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How to Have a Good Day (Book Review)

written by Lisa Sansom 4 May 2016

Lisa Sansom, MAPP '10, is the owner of LVS Consulting, an independent consulting firm that helps to build positive organizations. Lisa provide services such as individual and leadership coaching, team facilitation, effective communications training, Appreciative Inquiry and change management consulting. Full Bio.

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My life is fairly busy these days. I know that it’s in vogue to have a “busy life” and it’s also in vogue to stop glorifying the world of “busy,” with many people choosing to use the word “full” or other such phrases instead. But call it what you will, things are busy. I work, I have a family, I volunteer, I like to keep on top of the world of positive psychology, I sit on boards, and I still try to get my 7.5 hours of sleep each night (haven’t figured out the physical activity bit – still working on that). So a book with the title How to Have a Good Day: Harness the Power of Behavioral Science to Transform Your Working Life was hugely compelling and promising.

What I discovered, however, is that Caroline Webb’s book is far more than simply having a good day. It’s not just about having; it’s about being. It’s not just about good; it’s about meaningful and vital. It’s not just about a day; it’s about your daily routines that lead to the creation of important work and life paths. The title of this book vastly undersells its promise and what it delivers.

Webb’s subtitle to her book is more indicative: harness the power of behavioral science to transform your working life. Though there again, this is more than just your working life as many of the insights and applications are meaningful in all aspects of one’s life and being. Bring your whole self to this book.

I am awed by the density, yet readability, of Webb’s impressive writing. Webb has been a management consultant for a top firm (McKinsey) and an executive coach. Her depth of knowledge and ability to present important ideas shines through. Every page is filled with meaningful anecdotes coupled with scientific research. This is not a book to be read quickly and then tossed aside. Here are a few things that stood out for me.

Start by setting intentions

In the coaching world, we talk a lot about “intentions” but this isn’t common language in the working professional world, so Webb also weaves through language like “priorities” and “direction.” This is taking the deliberate time to think about what you want your working day to be like.

Webb shares research from the wonderful world of neuroscience to explain what happens when we go through events on auto-pilot: how your brain makes decisions and why that’s both a good and a bad thing. Webb also shares the importance of checking in on your assumptions. We all make them, so it’s not about avoiding them. It’s simply about being aware and questioning.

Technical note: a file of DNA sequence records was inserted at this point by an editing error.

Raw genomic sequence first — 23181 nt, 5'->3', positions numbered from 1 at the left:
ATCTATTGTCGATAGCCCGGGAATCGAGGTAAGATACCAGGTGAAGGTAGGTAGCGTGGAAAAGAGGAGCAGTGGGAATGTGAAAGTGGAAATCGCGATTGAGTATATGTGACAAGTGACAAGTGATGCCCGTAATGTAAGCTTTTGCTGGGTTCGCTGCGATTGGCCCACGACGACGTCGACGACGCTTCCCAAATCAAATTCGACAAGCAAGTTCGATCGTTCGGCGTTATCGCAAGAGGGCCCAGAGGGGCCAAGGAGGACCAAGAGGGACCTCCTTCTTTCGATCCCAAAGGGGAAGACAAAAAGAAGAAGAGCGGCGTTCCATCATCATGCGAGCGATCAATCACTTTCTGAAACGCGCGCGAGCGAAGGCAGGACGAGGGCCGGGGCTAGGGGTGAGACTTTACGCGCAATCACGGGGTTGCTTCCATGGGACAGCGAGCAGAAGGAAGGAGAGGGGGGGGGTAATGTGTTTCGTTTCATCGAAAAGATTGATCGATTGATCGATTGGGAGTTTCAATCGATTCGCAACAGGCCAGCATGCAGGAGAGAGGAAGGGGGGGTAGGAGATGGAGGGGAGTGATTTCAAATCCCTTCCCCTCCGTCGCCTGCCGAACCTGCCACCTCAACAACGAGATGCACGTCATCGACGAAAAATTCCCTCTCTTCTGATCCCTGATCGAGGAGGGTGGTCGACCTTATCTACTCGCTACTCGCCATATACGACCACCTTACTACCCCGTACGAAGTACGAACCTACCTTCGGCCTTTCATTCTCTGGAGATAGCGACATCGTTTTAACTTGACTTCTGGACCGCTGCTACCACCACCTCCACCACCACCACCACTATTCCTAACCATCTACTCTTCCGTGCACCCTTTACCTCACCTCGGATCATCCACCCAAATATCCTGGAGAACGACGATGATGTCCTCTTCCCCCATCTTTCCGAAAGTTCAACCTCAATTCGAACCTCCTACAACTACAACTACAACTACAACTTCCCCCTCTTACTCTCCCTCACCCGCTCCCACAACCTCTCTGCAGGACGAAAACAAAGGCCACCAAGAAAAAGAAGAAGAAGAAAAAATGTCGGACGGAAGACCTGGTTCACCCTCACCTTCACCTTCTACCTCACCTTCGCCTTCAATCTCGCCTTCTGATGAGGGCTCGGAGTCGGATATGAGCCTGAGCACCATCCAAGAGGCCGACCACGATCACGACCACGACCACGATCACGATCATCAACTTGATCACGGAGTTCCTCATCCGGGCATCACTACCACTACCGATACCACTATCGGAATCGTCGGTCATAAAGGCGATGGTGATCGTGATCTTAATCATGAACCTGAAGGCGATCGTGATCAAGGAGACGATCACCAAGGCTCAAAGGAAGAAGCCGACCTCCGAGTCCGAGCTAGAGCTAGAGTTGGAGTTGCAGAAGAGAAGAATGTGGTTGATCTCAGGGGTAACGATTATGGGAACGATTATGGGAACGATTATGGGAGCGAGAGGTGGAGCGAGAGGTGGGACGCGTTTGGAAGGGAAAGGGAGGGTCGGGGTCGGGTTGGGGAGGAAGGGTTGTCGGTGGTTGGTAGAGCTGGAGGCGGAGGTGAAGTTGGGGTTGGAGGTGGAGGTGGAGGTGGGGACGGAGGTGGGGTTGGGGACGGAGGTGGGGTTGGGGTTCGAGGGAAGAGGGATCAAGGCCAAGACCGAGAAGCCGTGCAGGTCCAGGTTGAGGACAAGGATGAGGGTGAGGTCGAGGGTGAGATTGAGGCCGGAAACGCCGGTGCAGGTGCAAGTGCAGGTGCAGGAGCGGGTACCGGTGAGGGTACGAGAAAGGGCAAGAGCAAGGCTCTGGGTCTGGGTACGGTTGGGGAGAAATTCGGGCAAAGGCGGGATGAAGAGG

Help yourself be productive

Webb calls this “singletasking” though I’ve also seen it referred to as “chunking” or “monotasking”. We are done with the “multi-tasking” imperative of the past several years. Now we know that the brain works best when we give it dedicated (though limited) focused time on the tasks that we need to do. Webb has concrete ideas on how to chunk out your day and stick to your plan, even including necessary downtime to allow your brain to renew and refresh.

Harness positive relationships

We often go through our workdays automatically, not really being fully aware of the other people with whom we come in contact. We may see them as their position (that VP), or their group (that person from HR) or even as an obstacle to our goals.

However, Webb encourages us to make the most of these important relationships with people with whom we genuinely spend a lot of time and collaborate on meaningful work. As Webb says, “Our highly social brains are wired to constantly assess the state of our affinity with others.” Through setting intentions and asking quality questions, we can create solid connections and relationships with those around us at work. Webb also includes many helpful tips on how to resolve conflict, because sometimes that happens too.


These are just some takeaways from the first half of Webb’s book. Hopefully you can already see the value that she is imparting to her readers. She goes on to talk about how to be “your smartest, wisest, most creative self” and how to have impact and influence in what you say and do. She wraps it up by helping you to be more resilient and energetic. There are lots of wonderful aha moments here too, but I don’t want to steal her thunder too much.

Webb has formulated an impressive book that will help many. I know I’m already using some of her ideas. As I wrote this review, I took the time to really focus on what I needed, finding a quiet place with sunshine to allow me to work most effectively. I blocked the time in my calendar, and made sure I was well-rested. After this, I look forward to a healthy lunch and some social learning interactions this afternoon. A good day indeed!



Web, C. (2016). How to Have a Good Day: Harness the Power of Behavioral Science to Transform Your Working Life.

Photo Credit: via Compfight with Creative Commons licenses
Checking on autopiloty courtesy of Fly For Fun
Focus courtesy of Lex Eggink
Work meeting courtesy of wocintechchat.com

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